Some policies within Decision 2/7 include player identification, playing requirements and club size, group cohesion or activities and contact information. Each individual of the club must provide proof of identification and residence to the golf club in order to be a member of the club. At this time many of these policies apply to Type 3 clubs only.

The USGA will consider the playing requirement met if each member returns at least three scores played with other members during the season, and at least one of those rounds is played in a club-sponsored event. Anyone not meeting this minimum requirement would be dropped from the handicap roster. In terms of size, if membership in a club exceeds the number of available tee times offered in club-sponsored events, the playing requirements are not being met. An example would be a club with 200 members conducting only eight organized events with a maximum of 16 players each. Not all members would have played in a club-sponsored event (8x16=128, not 200 or greater).

Group activities can be expanded beyond just tournaments. It can include orientation and other functions, such as group meetings, award banquets and the like. And contact information for each member of the golf club must be readily available to all members.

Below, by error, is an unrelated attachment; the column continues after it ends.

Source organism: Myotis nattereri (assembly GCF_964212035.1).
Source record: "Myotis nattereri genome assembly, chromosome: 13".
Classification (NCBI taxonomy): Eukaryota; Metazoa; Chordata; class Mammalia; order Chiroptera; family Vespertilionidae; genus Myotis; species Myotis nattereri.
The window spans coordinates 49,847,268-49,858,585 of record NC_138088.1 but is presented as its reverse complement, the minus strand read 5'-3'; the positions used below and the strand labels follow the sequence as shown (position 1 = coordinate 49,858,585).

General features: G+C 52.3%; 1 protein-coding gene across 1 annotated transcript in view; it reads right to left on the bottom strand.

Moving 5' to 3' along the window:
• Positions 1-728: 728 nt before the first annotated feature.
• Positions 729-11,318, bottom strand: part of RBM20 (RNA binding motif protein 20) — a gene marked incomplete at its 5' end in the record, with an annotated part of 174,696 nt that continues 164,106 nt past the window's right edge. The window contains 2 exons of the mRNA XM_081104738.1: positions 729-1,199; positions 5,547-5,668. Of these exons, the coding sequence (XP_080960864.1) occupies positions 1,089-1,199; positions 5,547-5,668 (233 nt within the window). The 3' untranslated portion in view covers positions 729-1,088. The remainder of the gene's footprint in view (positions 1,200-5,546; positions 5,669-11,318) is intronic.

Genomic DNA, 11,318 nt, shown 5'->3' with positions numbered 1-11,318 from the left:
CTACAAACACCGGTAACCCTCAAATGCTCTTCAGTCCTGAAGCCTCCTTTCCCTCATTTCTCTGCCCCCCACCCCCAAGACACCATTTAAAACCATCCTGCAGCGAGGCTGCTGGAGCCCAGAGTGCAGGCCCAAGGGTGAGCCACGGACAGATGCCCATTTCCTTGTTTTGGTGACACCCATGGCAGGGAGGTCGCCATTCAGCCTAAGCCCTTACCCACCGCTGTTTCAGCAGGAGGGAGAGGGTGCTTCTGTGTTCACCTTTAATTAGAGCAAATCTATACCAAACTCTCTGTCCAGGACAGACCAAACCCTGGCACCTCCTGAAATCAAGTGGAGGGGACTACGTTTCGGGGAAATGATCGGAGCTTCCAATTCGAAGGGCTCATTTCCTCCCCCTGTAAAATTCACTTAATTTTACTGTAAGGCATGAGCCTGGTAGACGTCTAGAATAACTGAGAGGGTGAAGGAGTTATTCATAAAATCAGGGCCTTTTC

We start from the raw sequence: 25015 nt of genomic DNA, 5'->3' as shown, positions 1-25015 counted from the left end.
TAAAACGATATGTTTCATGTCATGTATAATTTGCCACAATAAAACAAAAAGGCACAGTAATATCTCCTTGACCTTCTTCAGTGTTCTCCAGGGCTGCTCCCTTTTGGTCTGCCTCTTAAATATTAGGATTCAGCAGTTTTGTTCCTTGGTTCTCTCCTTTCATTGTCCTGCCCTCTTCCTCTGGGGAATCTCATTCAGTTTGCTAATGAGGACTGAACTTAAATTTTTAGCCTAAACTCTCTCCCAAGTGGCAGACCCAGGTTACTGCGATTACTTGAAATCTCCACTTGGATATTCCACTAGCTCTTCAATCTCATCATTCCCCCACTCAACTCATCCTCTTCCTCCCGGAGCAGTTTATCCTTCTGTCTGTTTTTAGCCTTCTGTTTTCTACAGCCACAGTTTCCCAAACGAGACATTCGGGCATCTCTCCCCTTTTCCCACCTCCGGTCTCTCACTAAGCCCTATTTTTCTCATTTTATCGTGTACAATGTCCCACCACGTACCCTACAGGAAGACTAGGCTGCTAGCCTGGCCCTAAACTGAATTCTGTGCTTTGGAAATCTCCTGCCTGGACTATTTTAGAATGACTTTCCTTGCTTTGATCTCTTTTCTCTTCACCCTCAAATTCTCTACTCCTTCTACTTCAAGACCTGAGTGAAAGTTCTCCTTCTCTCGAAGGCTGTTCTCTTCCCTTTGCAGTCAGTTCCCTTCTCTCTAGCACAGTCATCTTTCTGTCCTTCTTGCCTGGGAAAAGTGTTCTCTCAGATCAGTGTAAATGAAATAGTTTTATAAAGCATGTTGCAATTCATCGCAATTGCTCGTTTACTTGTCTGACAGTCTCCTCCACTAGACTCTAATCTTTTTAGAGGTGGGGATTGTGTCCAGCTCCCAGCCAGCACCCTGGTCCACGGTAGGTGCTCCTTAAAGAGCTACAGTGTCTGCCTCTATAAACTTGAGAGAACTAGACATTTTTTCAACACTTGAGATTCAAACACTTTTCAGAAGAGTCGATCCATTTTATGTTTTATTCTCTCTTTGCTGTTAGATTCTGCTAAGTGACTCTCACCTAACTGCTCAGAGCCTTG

Section 2 of the Manual has been revised to add definitions for Bogey Rating, Local Handicap, Bogey Golfer, Course Handicap™, Golf Club, Handicap Committee, Trend Handicap and Scratch Golfer.

While not a change in policy, the definition of Handicap Committee explicitly acknowledges that the chair of a Handicap Committee must be a member of the golf club and that while an employee of the club may serve on the committee, an employee may not serve in the capacity of chair.

Authorization and Licensing requirements for associations and golf clubs in foreign countries have also been added (Section 1-2).

The words "or tees" have been added to Section 5-1f (vii), consistent with "tee" being defined in The Rules of Golf. The sentence now reads: "When a player carries or uses non-conforming clubs or uses non-conforming balls or tees" the score for handicap purposes will not be accepted.

Section 7 ("Preferred Lies") has been revised to reflect the change in The Rules of Golf.

Other changes include: